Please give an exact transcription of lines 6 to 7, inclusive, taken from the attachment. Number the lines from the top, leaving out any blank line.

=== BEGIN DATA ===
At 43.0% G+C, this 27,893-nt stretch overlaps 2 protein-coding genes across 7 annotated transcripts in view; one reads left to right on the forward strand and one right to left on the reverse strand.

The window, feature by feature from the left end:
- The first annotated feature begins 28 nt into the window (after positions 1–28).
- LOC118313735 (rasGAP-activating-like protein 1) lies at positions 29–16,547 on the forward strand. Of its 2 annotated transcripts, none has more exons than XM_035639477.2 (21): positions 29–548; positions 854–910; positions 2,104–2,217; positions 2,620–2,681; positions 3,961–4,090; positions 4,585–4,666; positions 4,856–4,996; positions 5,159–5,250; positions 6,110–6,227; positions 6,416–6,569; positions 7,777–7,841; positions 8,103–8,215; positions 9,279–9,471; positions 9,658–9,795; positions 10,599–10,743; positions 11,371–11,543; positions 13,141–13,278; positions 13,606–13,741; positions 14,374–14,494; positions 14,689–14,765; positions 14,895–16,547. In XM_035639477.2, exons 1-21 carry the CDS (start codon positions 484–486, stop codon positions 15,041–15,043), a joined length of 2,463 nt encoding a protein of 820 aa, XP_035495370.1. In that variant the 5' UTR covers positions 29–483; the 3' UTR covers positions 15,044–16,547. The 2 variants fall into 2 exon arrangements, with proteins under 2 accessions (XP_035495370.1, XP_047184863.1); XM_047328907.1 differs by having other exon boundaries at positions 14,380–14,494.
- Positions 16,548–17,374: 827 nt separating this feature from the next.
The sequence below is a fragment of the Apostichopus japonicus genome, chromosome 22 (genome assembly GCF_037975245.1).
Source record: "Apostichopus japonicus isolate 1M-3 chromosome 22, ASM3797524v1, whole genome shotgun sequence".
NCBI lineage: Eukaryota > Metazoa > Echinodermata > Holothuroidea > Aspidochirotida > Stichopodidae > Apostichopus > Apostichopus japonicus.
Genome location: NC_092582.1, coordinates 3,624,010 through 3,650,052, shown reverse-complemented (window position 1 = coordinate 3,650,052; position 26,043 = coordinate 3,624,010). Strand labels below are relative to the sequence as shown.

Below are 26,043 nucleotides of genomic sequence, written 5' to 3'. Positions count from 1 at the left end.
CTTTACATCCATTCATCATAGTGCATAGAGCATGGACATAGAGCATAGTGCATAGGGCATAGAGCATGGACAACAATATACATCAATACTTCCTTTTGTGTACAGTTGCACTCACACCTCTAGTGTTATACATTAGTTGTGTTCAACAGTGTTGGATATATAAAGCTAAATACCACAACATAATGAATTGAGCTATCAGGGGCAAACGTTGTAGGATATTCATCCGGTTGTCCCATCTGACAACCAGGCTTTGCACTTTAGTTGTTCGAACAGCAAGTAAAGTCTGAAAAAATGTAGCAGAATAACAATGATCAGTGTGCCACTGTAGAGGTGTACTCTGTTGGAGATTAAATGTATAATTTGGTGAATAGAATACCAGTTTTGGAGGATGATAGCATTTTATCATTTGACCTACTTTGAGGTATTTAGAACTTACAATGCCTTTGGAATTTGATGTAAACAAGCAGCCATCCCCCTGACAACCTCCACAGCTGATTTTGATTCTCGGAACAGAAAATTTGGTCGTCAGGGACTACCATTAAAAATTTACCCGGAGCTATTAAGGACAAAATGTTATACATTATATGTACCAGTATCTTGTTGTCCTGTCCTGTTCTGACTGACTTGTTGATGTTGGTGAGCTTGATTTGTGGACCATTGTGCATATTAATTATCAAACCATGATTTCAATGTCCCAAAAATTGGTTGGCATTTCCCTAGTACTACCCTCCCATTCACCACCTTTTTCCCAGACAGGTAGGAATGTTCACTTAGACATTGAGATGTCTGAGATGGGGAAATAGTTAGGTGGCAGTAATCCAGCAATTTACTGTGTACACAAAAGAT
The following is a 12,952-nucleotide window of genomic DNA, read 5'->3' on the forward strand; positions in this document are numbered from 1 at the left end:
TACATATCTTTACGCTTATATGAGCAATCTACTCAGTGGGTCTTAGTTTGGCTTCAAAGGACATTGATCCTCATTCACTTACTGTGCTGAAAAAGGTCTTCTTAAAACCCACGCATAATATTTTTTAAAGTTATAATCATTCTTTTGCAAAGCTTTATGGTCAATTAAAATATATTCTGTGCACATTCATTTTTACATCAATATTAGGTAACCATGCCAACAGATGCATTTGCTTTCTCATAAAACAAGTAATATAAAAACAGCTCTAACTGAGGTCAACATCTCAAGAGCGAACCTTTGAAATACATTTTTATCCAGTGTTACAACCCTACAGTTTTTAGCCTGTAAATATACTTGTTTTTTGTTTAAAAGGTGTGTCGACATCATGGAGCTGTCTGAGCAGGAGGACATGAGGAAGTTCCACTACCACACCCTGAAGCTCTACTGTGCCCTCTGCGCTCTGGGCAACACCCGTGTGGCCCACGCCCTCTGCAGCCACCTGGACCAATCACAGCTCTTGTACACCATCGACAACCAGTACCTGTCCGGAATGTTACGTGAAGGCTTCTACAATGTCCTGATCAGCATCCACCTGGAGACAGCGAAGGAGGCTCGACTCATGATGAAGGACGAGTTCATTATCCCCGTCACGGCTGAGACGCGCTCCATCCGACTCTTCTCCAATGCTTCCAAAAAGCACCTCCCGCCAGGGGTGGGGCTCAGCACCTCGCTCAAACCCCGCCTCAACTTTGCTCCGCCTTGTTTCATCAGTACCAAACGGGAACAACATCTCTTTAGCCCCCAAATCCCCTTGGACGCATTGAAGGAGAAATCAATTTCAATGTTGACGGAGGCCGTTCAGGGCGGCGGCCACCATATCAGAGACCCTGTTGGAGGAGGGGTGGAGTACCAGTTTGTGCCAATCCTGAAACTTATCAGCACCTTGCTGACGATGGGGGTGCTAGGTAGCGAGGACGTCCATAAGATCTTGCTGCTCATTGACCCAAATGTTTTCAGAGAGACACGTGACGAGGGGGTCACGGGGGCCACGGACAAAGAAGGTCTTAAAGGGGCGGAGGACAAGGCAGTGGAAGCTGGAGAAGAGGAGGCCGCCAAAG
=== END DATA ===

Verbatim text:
The sequence below is a fragment of the Apostichopus japonicus genome, chromosome 22 (genome assembly GCF_037975245.1).
Source record: "Apostichopus japonicus isolate 1M-3 chromosome 22, ASM3797524v1, whole genome shotgun sequence".